‘Everything’s gone’: Foothill instructor surveys fire damage on family’s ranch

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Andy Ruble/Special to the Town Crier
Foothill College ceramics instructor Andy Ruble’s father, Gary, inspects the charred remains of the house his grandfather built.

When Andy Ruble first saw his family’s ranch after the SCU Lightning Complex Fire tore through, he said it was like being on Mars. The beloved land he has known since childhood is now almost unrecognizable.

“I don’t even know what I’m looking at hardly,” Ruble said. “Everything’s gone.”

Standing at the highest point on the property, the landscape was blackened and burned in every direction he looked. Save for a few pockets that were spared, nearly the entire 500-acre property burned. The rugged and remote piece of land, east of Mount Hamilton, has been in the family since Ruble’s great-grandfather bought it in the mid-1940s.

Ruble, who runs the ceramics program at Foothill College, said that in many ways his life revolves around the ranch. They don’t raise livestock or otherwise use the land to turn a profit, but he and his father, Gary, put in long hours working to maintain the land and the buildings on it.

During the summer, Ruble spends more than half his time on the property. Since the pandemic forced classes online, he has been teaching classes from a house overlooking the pond, where he could get a signal.

“It’s just a deeply heartfelt place,” Ruble said. “It’s hard to go to this place that’s been so familiar, and then not to recognize it.”

The SCU Lightning Complex Fire, which ignited in mid-August, has burned nearly 400,000 acres and destroyed 136 structures, according to Cal Fire.

Preparing to rebuild

On Ruble’s family property, the original house his great-grandfather built has been reduced to a pile of rubble and ash, with the chimney sticking up out of the ruins. The house by the pond, which Ruble had been rebuilding over the past six years, was similarly flattened.

The one exception to the destruction was a garage on the property. The structure, with metal siding and a metal roof, is “miraculously” still standing, Ruble said, despite the fire getting within 4 feet. The inside was blanketed in ash, but family tools dating back to his great-grandfather’s time were safe.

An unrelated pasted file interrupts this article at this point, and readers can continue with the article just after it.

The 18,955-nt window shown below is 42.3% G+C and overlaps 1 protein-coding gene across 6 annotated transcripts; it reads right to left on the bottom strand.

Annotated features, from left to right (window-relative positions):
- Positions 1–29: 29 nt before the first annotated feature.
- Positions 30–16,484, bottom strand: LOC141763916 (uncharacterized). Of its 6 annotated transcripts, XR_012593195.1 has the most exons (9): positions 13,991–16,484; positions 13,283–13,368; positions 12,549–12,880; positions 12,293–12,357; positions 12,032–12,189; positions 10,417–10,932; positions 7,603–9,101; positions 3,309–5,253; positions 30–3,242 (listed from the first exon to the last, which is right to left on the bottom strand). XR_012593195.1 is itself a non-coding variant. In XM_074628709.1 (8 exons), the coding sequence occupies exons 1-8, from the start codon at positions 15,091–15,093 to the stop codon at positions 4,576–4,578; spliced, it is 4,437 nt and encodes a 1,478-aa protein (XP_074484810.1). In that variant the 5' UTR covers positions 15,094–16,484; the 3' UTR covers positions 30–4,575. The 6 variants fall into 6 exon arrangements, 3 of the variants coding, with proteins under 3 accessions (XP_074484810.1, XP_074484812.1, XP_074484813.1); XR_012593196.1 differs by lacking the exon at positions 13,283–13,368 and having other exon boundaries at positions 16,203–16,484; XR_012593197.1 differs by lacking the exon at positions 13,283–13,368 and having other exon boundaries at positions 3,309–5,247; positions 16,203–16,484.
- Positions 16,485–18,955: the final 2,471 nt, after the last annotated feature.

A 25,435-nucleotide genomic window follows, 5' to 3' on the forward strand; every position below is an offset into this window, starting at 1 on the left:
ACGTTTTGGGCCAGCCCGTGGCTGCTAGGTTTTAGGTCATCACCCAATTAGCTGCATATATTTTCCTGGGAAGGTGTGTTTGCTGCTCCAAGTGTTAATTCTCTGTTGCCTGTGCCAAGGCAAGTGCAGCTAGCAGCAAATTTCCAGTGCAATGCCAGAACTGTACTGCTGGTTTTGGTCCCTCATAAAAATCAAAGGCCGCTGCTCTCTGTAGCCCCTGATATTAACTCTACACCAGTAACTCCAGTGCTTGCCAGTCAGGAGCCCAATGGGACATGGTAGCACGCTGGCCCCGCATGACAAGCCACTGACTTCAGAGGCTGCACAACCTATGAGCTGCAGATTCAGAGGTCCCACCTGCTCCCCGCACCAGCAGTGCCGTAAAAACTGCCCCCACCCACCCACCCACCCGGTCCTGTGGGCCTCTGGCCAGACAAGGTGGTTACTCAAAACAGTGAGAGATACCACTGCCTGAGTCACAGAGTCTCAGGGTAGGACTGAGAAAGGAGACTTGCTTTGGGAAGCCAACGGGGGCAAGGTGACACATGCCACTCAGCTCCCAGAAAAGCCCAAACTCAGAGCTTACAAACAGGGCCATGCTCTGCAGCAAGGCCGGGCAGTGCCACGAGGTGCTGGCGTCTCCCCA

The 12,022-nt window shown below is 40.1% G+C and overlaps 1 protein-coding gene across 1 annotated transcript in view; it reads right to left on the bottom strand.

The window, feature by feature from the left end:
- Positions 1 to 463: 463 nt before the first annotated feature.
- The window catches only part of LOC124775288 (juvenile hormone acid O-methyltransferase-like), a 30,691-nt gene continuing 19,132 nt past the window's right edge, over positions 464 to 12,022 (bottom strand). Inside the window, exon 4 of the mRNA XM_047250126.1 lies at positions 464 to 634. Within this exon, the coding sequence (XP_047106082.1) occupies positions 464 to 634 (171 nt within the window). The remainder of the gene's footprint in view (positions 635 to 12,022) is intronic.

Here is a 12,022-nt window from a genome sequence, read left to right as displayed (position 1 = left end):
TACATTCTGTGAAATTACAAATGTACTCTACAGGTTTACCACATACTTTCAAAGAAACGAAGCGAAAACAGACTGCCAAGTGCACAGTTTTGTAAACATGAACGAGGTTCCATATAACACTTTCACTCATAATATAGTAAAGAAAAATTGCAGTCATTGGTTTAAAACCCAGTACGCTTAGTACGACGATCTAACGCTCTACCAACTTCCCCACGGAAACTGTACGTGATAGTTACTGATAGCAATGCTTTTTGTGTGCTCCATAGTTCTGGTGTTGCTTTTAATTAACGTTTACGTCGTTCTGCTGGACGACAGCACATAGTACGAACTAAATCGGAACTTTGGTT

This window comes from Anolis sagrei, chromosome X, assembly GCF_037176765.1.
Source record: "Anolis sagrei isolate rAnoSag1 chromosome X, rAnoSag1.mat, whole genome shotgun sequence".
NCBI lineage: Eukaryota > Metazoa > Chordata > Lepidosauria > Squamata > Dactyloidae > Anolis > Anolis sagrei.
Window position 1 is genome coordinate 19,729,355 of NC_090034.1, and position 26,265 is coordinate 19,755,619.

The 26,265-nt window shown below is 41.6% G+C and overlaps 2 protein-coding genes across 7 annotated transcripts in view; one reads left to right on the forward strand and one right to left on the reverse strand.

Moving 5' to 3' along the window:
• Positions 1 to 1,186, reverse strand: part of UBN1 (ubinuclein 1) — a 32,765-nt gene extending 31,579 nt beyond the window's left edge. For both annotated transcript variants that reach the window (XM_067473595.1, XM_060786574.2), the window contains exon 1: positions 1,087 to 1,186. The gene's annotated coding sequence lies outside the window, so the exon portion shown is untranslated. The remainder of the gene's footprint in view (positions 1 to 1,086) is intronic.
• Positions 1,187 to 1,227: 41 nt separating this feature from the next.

“That’s all my dad really wanted,” Ruble said. “After shedding some tears, he just wanted something that his grandpa built standing.”

The fire has been particularly hard on Ruble’s father, who is in his 70s and has known the property since he was a baby. Ruble, too, has spent time on the property for as long as he can remember. When he thinks back to his childhood, Ruble remembers spending Easters at the ranch, going on egg hunts with his cousins surrounded by blooming wildflowers.

He also would ride on the tractor with his dad as a kid and help out with projects around the property. In recent years, Ruble and his father have put in countless hours working on the land together, which Ruble calls a “labor of love.”

The insurance on the property won’t cover the cost of rebuilding, Ruble said. He is in the process of working with the insurance company to find out how much will be covered. A friend set up a GoFundMe, which has raised more than $20,000.

Ruble and his father have already started clearing roads and rebuilding gates on the property. Although they are still deciding how to move forward, Ruble said they are committed to rebuilding. Foothill is giving him three months off work to start picking up the pieces.

“It’s so deep in our soul that it’s hard to believe that it’s gone,” Ruble said. “Of course, the hills will always be here, but everything we ever worked for is just vaporized.”

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